This brings about the idea of conformity to society, which is a powerful idea uncovered in the film. The townsfolk who although adored Edward at the beginning of the film now somewhat resent him, and this shot that shows Edward alone, simply emphasises his obvious unfitting place in the suburban society. Edward smiles at his work; happy he is able to be in some way useful. However his happiness is cut short when two bright white lights are seen coming round the corner. A swift and quick succession of music begins to play, a repetition, which mimics close to that of a heart beat as the police car approaches round the corner. The sound accurately communicates a certain amount of fear, which we know Edward is experiencing since the police are searching for him and the viewer is able to empathise with Edward. Seeing the vehicle and recognising its significance Edward quickly rises and briskly leaves the pavement and the dog.
This shot quickly transitions to Edward arriving outside the Boggs’s house, and we see him looking into the window. The inside of the house is displayed as warm and inviting, with soft lighting. It reflects the life of the Boggs, which is happy, warm and full of love. It contrasts greatly with the outside environment, which is dark, low-spirited and similar to that of Edwards’s life. With him being on the outside of the house we can understand that this mirrors his exact position in society. He constantly feels out of place in this new suburban civilisation that the Boggs family has brought him into. He looks into the house through the window, he puts a hand against the wall. We as the viewers can read this as almost a longing grasp at the life he wishes he could permanently belong to. This again hints at the idea of conforming to society as it portrays Edwards’s desperation to be accepted.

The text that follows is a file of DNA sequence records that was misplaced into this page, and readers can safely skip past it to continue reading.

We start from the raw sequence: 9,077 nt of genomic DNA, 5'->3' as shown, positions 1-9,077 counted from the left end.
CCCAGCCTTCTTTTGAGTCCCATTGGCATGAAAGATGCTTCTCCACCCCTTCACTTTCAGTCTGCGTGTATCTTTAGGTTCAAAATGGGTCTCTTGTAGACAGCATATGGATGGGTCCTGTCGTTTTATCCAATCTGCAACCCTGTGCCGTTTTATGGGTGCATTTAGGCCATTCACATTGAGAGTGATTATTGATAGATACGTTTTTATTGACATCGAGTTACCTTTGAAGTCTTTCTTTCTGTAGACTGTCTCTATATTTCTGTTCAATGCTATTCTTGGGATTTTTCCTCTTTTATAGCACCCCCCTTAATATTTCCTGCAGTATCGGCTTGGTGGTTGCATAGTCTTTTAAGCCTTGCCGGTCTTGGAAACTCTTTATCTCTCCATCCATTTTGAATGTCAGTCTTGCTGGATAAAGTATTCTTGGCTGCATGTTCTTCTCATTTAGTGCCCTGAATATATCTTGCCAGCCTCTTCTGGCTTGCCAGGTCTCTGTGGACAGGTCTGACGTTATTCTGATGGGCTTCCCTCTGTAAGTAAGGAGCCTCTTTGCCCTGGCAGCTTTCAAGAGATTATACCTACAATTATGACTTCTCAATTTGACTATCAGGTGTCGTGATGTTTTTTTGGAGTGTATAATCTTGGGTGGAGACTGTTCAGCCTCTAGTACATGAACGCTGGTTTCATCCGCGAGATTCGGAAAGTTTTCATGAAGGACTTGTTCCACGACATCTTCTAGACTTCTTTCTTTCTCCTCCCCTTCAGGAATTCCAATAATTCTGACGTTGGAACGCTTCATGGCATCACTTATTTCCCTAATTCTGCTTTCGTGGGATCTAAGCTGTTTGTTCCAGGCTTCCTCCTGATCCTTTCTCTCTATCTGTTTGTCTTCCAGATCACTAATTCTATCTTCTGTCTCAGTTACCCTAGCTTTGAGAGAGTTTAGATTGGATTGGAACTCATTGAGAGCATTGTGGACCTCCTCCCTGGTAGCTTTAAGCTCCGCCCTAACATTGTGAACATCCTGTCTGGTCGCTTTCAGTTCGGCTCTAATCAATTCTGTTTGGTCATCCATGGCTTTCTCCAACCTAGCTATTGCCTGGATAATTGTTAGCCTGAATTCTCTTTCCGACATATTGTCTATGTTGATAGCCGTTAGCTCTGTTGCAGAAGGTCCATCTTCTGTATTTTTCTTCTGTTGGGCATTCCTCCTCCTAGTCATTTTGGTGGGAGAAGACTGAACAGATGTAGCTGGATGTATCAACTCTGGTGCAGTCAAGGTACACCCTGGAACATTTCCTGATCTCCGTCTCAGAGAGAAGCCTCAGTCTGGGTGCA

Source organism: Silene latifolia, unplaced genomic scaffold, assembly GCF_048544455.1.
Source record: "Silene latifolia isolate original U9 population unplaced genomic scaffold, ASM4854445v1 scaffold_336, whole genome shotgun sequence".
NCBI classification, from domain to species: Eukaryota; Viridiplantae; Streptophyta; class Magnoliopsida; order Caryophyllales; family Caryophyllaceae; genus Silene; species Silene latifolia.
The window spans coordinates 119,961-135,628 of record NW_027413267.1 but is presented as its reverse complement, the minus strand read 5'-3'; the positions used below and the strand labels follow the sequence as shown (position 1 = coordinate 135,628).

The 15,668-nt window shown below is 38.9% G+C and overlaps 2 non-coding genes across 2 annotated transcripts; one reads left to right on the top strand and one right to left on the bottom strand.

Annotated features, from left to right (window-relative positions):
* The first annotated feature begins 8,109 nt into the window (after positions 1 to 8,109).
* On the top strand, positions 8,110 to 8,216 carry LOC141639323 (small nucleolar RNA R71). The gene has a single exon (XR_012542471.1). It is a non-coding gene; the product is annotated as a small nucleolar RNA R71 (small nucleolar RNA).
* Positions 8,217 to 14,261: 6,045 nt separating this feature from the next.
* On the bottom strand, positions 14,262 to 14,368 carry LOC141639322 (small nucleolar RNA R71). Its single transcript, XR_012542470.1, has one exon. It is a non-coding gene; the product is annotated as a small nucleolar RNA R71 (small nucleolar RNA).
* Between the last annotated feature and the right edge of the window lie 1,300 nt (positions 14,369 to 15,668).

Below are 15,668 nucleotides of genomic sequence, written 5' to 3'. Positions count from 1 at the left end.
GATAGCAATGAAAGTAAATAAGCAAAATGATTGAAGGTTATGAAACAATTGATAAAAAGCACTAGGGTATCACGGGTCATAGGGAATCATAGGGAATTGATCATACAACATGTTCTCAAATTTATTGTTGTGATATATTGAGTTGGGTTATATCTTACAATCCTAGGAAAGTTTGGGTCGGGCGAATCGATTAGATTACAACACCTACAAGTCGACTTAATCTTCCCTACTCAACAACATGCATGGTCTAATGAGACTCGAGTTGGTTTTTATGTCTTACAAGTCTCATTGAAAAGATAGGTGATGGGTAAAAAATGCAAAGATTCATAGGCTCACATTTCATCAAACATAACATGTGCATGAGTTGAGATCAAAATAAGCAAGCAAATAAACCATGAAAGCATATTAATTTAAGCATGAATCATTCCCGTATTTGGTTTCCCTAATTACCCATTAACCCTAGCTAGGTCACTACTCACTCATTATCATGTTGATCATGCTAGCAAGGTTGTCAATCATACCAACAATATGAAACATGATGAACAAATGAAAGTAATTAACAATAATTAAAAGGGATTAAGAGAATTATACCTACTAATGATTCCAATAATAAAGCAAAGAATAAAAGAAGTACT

Edward unlocks the door with his scissors and walks into what he thinks is an empty house before Kim comes from behind him and puts a hand on his shoulder. Repetitive over the shoulder shots are used to illustrate the two talking to one another and shows where they are in relation to each other. Kim is exposed in a long white dress and illuminated against the background of small brightly lit lanterns and Christmas lights. Her attire suggests innocence and purity, depicting that of an angel. This is how Edward sees Kim in comparison to himself. This image of Kim as an angel is further emphasised when we think back to the ice sculpture that Edward created on the night of the Christmas party, which too was also an angel. The warm lighting behind Kim further explains her as someone with a happy life full of love. Edward in contrast is presented against a dark background, alluding to his difficult and lonely life, which brings many struggles. Still in his black attire, when contrasted with Kim’s white dress, simply emphasises how different their two worlds are and the difficulty of combining the two. This is further made obvious when Kim asks Edward to hold her. Her voice is full of longing and we straightaway can see the obvious love that she holds for Edward. The fact that she at first asks Edward rather than taking her own initiation suggests she is aware of the danger Edwards hands pose but she is not afraid of him.